Sew an adorable and comfy peasant top for babies and girls of all ages and sizes! You can easily create your own pattern using a simple, foolproof formula. In this tutorial I will show you exactly how I made these cute double gauze tops.
The best part is that this method requires little to no math and no body measurements. All you need is a short-sleeved t-shirt with a classic fit, and you can create different variations of peasant tops in terms of length, volume, or neckline.
With this skill, you can make peasant tops of various sizes and styles for yourself or others. They are not only comfortable and pretty, but also very quick to make. What's not to like about them?
DIY Double Gauze Peasant Top for Girls
These double gauze blouses with short sleeves and a ruffled neckline are perfect for summer. My daughter loves wearing them. They pair beautifully with skirts, shorts, leggings, jeans – the choice is yours! It's a fantastic choice for everyday wear and ideal for active kids.
How to make your own high peasant pattern in double gauze
To create the tops featured in this article, I used the same pattern. As you can see in the image below, there are only two pattern pieces: a sleeve pattern piece and a bodice pattern piece.
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To draft the pattern pieces, I simply used a short-sleeved, regular fit t-shirt that belonged to my 5-year-old daughter. First, I folded the t-shirt in half and took two measurements.
The first measurement is the sleeve opening at the hem. Then I measured to get the bust measurement. (please read this tutorial for details on how and why).
To create the sleeve pattern piece, I extended the curve of the armholes of the t-shirt by 1.5 inches. Also, I added 2 inches to the sleeve opening at the hem to ensure I had a nice puff sleeve (see photo below).
For the bodice pattern piece, I added 2 inches to the bust measurement (see photo below).
Remember that there is no one way to do this. Of course, you can adjust the ease and the gathers according to your preferences and the fabric you use.
As for the length of the pattern pieces, it's best to make them slightly longer than necessary. You can always shorten them in the last step if needed.
Sew Your Own DIY Chiffon Peasant Top
And that's all! Now cut out your peasant top pattern pieces and use them to cut your fabric. You will need to cut 2 identical pieces of fabric on the fold for the sleeve and the bodice, making a total of 4 pieces.
I sewed the pieces together following the instructions provided in this peasant tutorial.
There is only one difference between the mint green top and the navy blue one with gold flowers. The mint green double gauze top has elasticated sleeves while the gold floral top does not. It happened because I had a small piece of fabric for the navy blue top (leftover from this sewing project) and I had to carefully arrange the pattern pieces. Unfortunately, I didn't have enough fabric to cut the sleeve pattern pieces on the fold, so I had to join them in the middle.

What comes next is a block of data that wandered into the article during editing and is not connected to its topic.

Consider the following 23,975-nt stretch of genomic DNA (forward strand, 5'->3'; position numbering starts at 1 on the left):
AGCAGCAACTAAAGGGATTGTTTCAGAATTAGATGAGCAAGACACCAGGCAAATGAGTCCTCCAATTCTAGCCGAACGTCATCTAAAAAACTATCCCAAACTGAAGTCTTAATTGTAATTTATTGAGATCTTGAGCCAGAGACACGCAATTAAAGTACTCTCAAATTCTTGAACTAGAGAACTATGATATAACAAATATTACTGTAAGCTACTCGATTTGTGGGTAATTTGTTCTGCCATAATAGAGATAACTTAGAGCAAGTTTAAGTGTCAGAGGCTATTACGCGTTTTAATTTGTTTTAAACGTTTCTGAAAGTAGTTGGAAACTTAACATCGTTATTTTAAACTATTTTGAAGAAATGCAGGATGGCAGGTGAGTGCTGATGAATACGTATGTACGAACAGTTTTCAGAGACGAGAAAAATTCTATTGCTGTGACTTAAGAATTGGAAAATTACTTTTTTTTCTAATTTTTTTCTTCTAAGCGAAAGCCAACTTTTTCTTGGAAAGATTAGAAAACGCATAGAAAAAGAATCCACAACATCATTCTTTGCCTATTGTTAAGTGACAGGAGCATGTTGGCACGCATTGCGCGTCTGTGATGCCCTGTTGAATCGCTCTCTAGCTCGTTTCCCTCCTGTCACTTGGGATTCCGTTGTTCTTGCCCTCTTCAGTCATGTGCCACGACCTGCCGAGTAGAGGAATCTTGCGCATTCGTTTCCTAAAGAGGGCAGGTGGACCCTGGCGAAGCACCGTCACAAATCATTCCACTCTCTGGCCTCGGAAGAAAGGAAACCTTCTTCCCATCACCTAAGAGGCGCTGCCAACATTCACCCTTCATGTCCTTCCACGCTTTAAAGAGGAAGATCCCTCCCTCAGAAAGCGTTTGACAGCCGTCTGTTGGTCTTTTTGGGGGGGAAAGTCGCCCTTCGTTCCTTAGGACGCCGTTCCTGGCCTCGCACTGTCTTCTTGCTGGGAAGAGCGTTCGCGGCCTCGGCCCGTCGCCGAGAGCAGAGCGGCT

Here are some notes on this method of writing a high peasant pattern:
You'll likely need to experiment a bit with the pattern pieces to achieve the exact look you want. This can be seen as a drawback if you are in a hurry and looking for the perfect fit with minimal effort.
However, it can also be seen as a positive learning experience that will help you improve your skills and build your confidence for the future!
For example, I discovered that I would have liked these tops even more if I had lengthened the curve of the armholes more (see photo below to understand what I mean). Just a little more, maybe 0.5″.
This is the only modification I would make to this model. And it has no impact on the mobility of the wearer, it's still a comfortable and loose top!
However, the most important thing is that I'm really proud of myself for creating these tops from scratch. And I'm sure with every peasant top I make, my skills will continue to grow!
PS I recently came across this heartwarming story this appealed to me so much. This underscores the importance of not forcing our girls to smile in photos and allowing them to be authentic themselves. I totally agree with this idea! Although… I must admit that I was not able to be so generous and apply this approach very early with my eldest daughter. However, I think having a second (and third) child made me a better mom for my first as well.
Even though my cute little tart doesn't always have a smile on her face, I love her to the moon and back. As a rule, all I ask him is to model the clothes that I sew in his own way. She usually has a really silly face, but I love all the poses she strikes!